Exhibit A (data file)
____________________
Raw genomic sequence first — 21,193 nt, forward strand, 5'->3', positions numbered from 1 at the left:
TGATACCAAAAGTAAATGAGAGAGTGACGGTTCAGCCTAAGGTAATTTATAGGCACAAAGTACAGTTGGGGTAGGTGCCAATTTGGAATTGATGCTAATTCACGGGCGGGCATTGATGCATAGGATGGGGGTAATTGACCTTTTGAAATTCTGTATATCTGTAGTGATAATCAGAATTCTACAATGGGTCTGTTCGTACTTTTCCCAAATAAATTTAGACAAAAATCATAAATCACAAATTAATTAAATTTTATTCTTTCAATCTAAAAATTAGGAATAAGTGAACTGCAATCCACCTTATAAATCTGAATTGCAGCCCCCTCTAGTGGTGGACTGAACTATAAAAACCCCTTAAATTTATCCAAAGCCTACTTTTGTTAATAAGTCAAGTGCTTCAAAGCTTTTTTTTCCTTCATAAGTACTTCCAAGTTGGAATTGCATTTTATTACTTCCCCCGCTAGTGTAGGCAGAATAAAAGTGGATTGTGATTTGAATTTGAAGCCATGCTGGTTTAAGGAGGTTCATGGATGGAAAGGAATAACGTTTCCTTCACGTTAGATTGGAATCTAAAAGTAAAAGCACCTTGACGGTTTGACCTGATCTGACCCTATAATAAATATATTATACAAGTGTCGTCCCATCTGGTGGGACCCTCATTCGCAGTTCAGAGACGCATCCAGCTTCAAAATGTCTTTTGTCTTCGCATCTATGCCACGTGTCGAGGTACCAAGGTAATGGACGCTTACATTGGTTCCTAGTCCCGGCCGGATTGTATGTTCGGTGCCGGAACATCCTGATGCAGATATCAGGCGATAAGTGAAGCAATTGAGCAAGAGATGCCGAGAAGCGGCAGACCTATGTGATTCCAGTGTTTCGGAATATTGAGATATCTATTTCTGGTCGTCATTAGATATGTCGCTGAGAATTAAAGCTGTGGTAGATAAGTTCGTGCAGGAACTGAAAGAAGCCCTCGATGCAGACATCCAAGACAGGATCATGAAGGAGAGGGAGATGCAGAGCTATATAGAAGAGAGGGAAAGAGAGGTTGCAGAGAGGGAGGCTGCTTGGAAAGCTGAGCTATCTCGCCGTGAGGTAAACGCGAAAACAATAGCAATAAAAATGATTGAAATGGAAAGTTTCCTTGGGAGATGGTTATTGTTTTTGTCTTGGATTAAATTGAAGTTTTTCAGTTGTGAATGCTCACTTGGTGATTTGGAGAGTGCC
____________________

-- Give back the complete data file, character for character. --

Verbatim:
Raw genomic sequence first — 21,193 nt, forward strand, 5'->3', positions numbered from 1 at the left:
TGATACCAAAAGTAAATGAGAGAGTGACGGTTCAGCCTAAGGTAATTTATAGGCACAAAGTACAGTTGGGGTAGGTGCCAATTTGGAATTGATGCTAATTCACGGGCGGGCATTGATGCATAGGATGGGGGTAATTGACCTTTTGAAATTCTGTATATCTGTAGTGATAATCAGAATTCTACAATGGGTCTGTTCGTACTTTTCCCAAATAAATTTAGACAAAAATCATAAATCACAAATTAATTAAATTTTATTCTTTCAATCTAAAAATTAGGAATAAGTGAACTGCAATCCACCTTATAAATCTGAATTGCAGCCCCCTCTAGTGGTGGACTGAACTATAAAAACCCCTTAAATTTATCCAAAGCCTACTTTTGTTAATAAGTCAAGTGCTTCAAAGCTTTTTTTTCCTTCATAAGTACTTCCAAGTTGGAATTGCATTTTATTACTTCCCCCGCTAGTGTAGGCAGAATAAAAGTGGATTGTGATTTGAATTTGAAGCCATGCTGGTTTAAGGAGGTTCATGGATGGAAAGGAATAACGTTTCCTTCACGTTAGATTGGAATCTAAAAGTAAAAGCACCTTGACGGTTTGACCTGATCTGACCCTATAATAAATATATTATACAAGTGTCGTCCCATCTGGTGGGACCCTCATTCGCAGTTCAGAGACGCATCCAGCTTCAAAATGTCTTTTGTCTTCGCATCTATGCCACGTGTCGAGGTACCAAGGTAATGGACGCTTACATTGGTTCCTAGTCCCGGCCGGATTGTATGTTCGGTGCCGGAACATCCTGATGCAGATATCAGGCGATAAGTGAAGCAATTGAGCAAGAGATGCCGAGAAGCGGCAGACCTATGTGATTCCAGTGTTTCGGAATATTGAGATATCTATTTCTGGTCGTCATTAGATATGTCGCTGAGAATTAAAGCTGTGGTAGATAAGTTCGTGCAGGAACTGAAAGAAGCCCTCGATGCAGACATCCAAGACAGGATCATGAAGGAGAGGGAGATGCAGAGCTATATAGAAGAGAGGGAAAGAGAGGTTGCAGAGAGGGAGGCTGCTTGGAAAGCTGAGCTATCTCGCCGTGAGGTAAACGCGAAAACAATAGCAATAAAAATGATTGAAATGGAAAGTTTCCTTGGGAGATGGTTATTGTTTTTGTCTTGGATTAAATTGAAGTTTTTCAGTTGTGAATGCTCACTTGGTGATTTGGAGAGTGCC